Many organizations strive for moral leadership; too many fall short of that goal. When moral leadership is lacking in an organization, employees ended up disaffected and alienated, productivity suffers, and unethical behavior becomes more likely.
Moral leadership doesn’t require perfect behavior, but it does require a willingness to do better. In her book, The Person You Mean to Be: How Good People Fight Bias (HarperCollins, 2018), New York University professor Dolly Chugh explains that our unconscious biases often do more harm than our conscious decisions. In a 2019 conversation with the Program on Negotiation newsletter Negotiation Briefings, Chugh offered advice on how to respond effectively when someone says or does something that reveals their gender, racial, or other bias.
Negotiation Briefings: In your book, you describe how you ruined the mood at your own wedding reception by lashing out at a guest who made a homophobic joke about a gay couple he’d seen in a newspaper wedding announcement. Later, you recognized how you might have been a better ally in that moment to people in the LGBTQ community. What did you conclude?
Dolly Chugh: I realized I’d lashed out with moral certainty, as if I myself had never said or done anything biased and offensive—which is hardly the case! As a result, I came across as self-righteous and certainly didn’t change anyone’s mind.
NB: It’s often hard to speak up in such situations. Does being an ally even help, or does it just antagonize people?
DC: It really does help. Research shows that even though such confrontations can feel unsatisfying and upsetting, they do motivate people to be less biased in the future—even for those who act defensively to being confronted. Speaking up also helps change social norms. If just one person expresses antiracist views, for instance, others become less tolerant of racism.
NB: What if someone is committed to their biased (racist, sexist, homophobic, etc.) views? Think of the arguments that flare up on Facebook or Twitter, or at the holiday dinner table. Such discussions often feel like a frustrating waste of time.
DC: Years ago, global change consultant Susan Lucia Annunzio taught me the 20/60/20 rule she uses to show companies that not every employee needs to be convinced to accept change. About 20% are on board with change. Another 20% will resist or even try to sabotage change. And then there is the “movable middle” 60% who are open to being persuaded by either of the other groups.
I’ve found this framework also applies to educating others about bias: there’s the 20% who are already with you, the 20% whom you will never persuade, and the 60% who haven’t made up their minds. When someone says something offensive on social media or at Thanksgiving dinner, focus on persuading the middle 60% in the audience rather than the speaker. Though often silent and passive, those who comprise that 60% are the most susceptible to being influenced, and social norms will shift when they do.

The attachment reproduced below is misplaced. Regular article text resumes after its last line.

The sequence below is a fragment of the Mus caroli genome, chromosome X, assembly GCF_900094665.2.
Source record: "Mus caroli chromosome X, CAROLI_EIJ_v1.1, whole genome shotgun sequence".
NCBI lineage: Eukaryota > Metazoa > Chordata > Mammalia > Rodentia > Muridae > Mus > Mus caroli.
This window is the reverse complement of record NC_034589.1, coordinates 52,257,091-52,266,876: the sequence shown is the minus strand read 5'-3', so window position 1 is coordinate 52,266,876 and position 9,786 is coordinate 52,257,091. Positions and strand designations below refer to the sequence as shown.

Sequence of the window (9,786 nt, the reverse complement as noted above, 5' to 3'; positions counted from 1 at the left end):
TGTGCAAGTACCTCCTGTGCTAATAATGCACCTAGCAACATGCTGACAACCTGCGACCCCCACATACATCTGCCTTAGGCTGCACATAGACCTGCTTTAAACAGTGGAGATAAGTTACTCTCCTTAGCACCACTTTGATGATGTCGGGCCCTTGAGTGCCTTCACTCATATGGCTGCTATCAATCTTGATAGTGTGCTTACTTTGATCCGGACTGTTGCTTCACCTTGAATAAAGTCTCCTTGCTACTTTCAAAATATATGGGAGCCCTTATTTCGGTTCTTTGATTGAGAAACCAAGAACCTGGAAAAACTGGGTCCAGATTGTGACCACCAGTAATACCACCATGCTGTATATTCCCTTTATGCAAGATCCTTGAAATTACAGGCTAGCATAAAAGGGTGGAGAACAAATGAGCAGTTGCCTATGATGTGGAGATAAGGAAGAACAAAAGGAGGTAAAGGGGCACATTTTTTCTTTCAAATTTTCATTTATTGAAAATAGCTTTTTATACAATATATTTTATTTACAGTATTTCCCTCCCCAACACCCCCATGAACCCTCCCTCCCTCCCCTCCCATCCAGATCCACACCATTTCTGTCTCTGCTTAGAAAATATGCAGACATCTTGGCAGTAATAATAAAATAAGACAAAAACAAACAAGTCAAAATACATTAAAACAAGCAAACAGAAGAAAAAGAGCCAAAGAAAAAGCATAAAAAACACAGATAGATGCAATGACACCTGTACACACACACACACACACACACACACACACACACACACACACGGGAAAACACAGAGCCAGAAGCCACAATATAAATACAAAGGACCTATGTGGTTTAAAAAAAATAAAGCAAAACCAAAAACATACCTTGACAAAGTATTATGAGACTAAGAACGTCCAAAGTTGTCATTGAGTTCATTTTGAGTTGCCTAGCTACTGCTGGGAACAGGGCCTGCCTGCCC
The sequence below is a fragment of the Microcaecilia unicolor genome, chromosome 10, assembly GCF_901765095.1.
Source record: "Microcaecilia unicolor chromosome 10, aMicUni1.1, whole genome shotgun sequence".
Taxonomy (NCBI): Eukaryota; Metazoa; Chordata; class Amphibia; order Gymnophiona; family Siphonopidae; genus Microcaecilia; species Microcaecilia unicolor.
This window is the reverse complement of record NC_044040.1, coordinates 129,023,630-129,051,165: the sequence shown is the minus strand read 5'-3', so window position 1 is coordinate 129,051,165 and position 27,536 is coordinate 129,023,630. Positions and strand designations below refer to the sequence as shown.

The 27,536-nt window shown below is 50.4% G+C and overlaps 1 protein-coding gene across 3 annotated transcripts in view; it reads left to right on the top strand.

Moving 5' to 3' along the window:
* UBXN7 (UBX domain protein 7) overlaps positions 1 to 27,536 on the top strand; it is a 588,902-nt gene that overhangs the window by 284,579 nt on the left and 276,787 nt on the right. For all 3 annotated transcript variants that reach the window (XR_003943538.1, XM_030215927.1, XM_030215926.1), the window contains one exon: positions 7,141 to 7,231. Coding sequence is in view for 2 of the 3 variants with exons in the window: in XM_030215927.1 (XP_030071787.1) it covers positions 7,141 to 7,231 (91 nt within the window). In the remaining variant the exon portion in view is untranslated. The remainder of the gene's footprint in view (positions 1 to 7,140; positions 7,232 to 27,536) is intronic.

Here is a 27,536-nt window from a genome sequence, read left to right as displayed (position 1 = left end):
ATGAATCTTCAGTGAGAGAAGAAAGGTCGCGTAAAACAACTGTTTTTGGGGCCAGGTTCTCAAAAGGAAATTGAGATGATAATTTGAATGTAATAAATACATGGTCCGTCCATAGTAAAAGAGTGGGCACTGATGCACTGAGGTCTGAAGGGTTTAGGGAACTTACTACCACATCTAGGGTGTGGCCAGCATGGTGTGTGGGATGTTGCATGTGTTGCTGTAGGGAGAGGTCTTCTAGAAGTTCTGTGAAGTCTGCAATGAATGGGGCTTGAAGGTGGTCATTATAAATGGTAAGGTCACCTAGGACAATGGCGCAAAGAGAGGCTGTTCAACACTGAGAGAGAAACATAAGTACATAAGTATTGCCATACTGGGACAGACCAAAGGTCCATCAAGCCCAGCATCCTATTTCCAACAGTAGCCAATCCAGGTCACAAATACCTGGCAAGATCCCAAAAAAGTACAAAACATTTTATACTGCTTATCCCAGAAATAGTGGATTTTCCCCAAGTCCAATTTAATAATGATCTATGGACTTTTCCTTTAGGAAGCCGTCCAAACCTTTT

NB: How can we win over that middle 60%?
DC: First, be humble rather than self-righteous: Admit to your own bias. At my wedding, rather than lashing out at the distant relative who made the homophobic joke, I could have said: “I didn’t grow up thinking about gay rights, but I’m trying to learn more, and here are some of the things I’ve learned. . . . ”
Second, you can use humor to defuse a situation while still making your point. I might have said, “Uncle, you’re kidding, right? You look too young to have such old-fashioned views!”
Third, draw on stories more than facts. Persuasion research shows that when someone doesn’t have a strong opinion about an issue, stories can personalize it for them and trigger strong emotions. At my wedding, for instance, I could have shared meaningful details from the wedding of a gay couple that I had attended.
NB: Let’s turn to the realm of moral leadership. What’s the right way to react when a colleague, client, or customer expresses a biased view during a meeting or negotiation?
DC: As I describe in my book, a white male consultant, David, told me about a time when he and his team, which included only one woman, were meeting with a client who expressed the opinion that women were best suited for lower-level jobs in his organization. David didn’t speak up, and later he apologized to the woman on his team. She helped him recognize how he could have been an ally without being confrontational, perhaps by saying, “That’s interesting. On our team, Jessica and I have the same roles. She and I will both be handling your project.”
These days, David works closely with a male senior manager who has expressed similarly sexist views. David has made a conscious decision to engage the man in thinking about implicit bias and the many barriers women face in the male-dominated consulting world. He doesn’t confront the man personally on his views; rather, he gives him information to consider. David isn’t sure how much of an impact he’s had yet, but he’s committed to continuing the conversation.
Question: What steps are you taking to engage in moral leadership lately?